Microsoft asks 'So who wants to be a programmer?'

Summary:Microsoft launched a new Web site on March 1, its Beginner Developer Learning Center (BDLC), with the aim of bringing more "non-professional" programmers into the Microsoft fold.

Microsoft launched a new Web site on March 1, its Beginner Developer Learning Center (BDLC), with the aim of bringing more "non-professional" programmers into the Microsoft fold.

The new site is designed to supplement the outreach to hobbyists, do-it-yourself developers and other programming newbies that Microsoft began targeting in November 2005, when the company released for free its Visual Studio Express tools.

According to its own studies, Microsoft believes there to be about seven million professional programmers worldwide. But there are as many as 100 million tinkerers who are doing everything from HTML tweaks, to JavaScript coding, to macro-based development. Microsoft refers to this group as "non-professional programmers."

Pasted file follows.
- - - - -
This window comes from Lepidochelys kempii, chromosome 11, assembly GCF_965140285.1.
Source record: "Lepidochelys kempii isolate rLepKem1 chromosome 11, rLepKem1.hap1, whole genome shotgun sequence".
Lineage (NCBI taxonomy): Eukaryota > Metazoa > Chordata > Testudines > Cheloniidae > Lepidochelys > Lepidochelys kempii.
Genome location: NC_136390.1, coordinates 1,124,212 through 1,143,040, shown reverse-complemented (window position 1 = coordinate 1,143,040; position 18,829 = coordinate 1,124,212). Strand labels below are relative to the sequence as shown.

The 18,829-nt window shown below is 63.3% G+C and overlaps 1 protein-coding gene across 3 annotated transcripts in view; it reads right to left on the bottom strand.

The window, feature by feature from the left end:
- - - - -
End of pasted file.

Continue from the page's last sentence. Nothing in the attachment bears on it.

Via the new BLDC site, Microsoft is working to provide non-professional programmers with basic content. The site currently offers two main tracks: Windows development and Web. It also features a Kids Corner, featuring materials developed in conjunction by Microsoft and teachers.

Topics: Microsoft

About

Mary Jo Foley has covered the tech industry for 30 years for a variety of publications, including ZDNet, eWeek and Baseline. She is the author of Microsoft 2.0: How Microsoft plans to stay relevant in the post-Gates era (John Wiley & Sons, 2008). She also is the cohost of the "Windows Weekly" podcast on the TWiT network. Got a tip? Se... Full Bio

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